Former Labour Business Secretary and former leadership contender Chuka Umunna has backed a new cross-party campaign for electoral reform, claiming that “things could boil over” if the demand for change is not addressed.
At a Westminster conference staged by the campaign group Make Votes Matter, representatives from seven parties highlighted evidence showing that public support for some kind of proportional representation is at an all-time high. Corbyn is said to want the constituency link retained.
Polling by BMG conducted in December for the Electoral Reform Society found that 57 per cent of the public agree that “the number of seats a party gets should broadly reflect its proportion of the total votes cast” – compared to only 9 per cent who disagreed.
Umunna, was joined at the conference by fellow Labour MPs Stephen Kinnock and Jonathan Reynolds with the Tory campaigner John Strafford, vice-chair of Conservative Action for Electoral Reform.
Umunna said democracy is “in crisis” and that national institutions are seen as “increasingly remote”:
“We have to accept reality. Two-party politics in the conventional sense is over and the British people simply won’t continue to put up with an electoral system which is so unfair, disenfranchises millions and distorts political debate.
“Everybody is pissed off with our democratic system, which is in crisis. They are disillusioned with it. Until we fix the system I don’t think we’re going to be able to do anything about that.
“It is not sustainable to carry on with First Past the Post. I honestly think that if we do not fix this there is a serious danger in the future that things will boil over when people don’t feel they have a voice.”
So far five parties represented in the current House of Commons have committed themselves to electoral reform – the SNP, Plaid Cymru, the Greens, the Lib Dems and UKIP. However, the Labour leadership is believed to be hostile to electoral reform on the grounds that it would probably prevent the party ever winning an overall majority.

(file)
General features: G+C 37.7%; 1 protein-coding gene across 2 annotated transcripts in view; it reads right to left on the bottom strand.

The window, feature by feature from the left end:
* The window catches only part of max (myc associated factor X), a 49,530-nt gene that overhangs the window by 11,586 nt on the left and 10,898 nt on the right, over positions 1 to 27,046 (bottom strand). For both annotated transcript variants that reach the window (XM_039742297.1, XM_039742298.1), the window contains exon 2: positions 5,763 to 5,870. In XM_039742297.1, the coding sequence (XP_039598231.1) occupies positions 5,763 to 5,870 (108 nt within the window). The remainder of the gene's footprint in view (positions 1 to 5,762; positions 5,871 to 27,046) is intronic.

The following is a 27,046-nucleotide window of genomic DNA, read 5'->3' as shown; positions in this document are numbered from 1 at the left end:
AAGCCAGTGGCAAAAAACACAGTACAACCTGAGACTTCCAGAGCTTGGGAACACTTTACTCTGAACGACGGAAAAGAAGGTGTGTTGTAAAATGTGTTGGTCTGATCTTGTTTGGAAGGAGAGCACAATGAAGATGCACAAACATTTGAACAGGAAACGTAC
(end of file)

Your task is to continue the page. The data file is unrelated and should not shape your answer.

The Tory leadership is even more determined to oppose changes, and David Cameron has frequently insisted that the 2011 Alternative Vote referendum had put the issue to bed for the foreseeable future.
Make Votes Matter insists, however, that Alternative Vote is closer to First Past The Post (FPTP) than it is to proportional representation, a point emphaised by Cameron himself during the referendum campaign.
The organisation also pointed out that the 2015 General Election had been the most “disproportionate” ever, while the Electoral Reform Society claims that 74 per cent of votes in that poll – some 22 million – were effectively wasted, since they didn’t contribute to electing a single MP.
The ERS correctly predicted the results in 363 of 368 seats it examined in the 2015 election, highlighting how safe most seats are. Some ultra-safe seats haven’t even changed parties since Queen Victoria was head of state.
FPTP saw the SNP win 56 out of 57 seats in Scotland in 2015 on only 50 per cent of the vote there, or 1.4 million votes. The SDLP in Northern Ireland tok 3 seats for 99,800 votes, Sinn Fein 4 seats for 176,000 votes and the DUP 8 seats for 184,000. By comparison, UKIP won a single seat with 3.88 million votes and the Greens one seat for 1.2 million votes.
If seats had been based on a proportion of the national votes, the Tories would have taken 240 seats, Labour 198, UKIP 82, the Lib Dems 51, the Greens 25, the DUP, Sinn Fein, Plaid Cymru 4 each and the SDLP 3. Small parties such as TUSC and National Health Action would also have been represented with a seat each.
“First Past the Post ends up with us focusing on 120 marginal seats rather than the whole country and this has huge economic impacts,” Stephen Kinnock said at the conference. “The economic priorities parties set reflects the voting system we have.”
FPTP thus leads political parties to neglect the majority of the country, as economic resources and efforts are concentrated on a few ‘swing seats’, he added.
The cross-party PR Alliance is aiming to see change introduced around 2021 – one year after the next general election. A follow-up event to the conference is to be held on May 7 – the first anniversary of the 2015 general election – and will include a lobby of Parliament.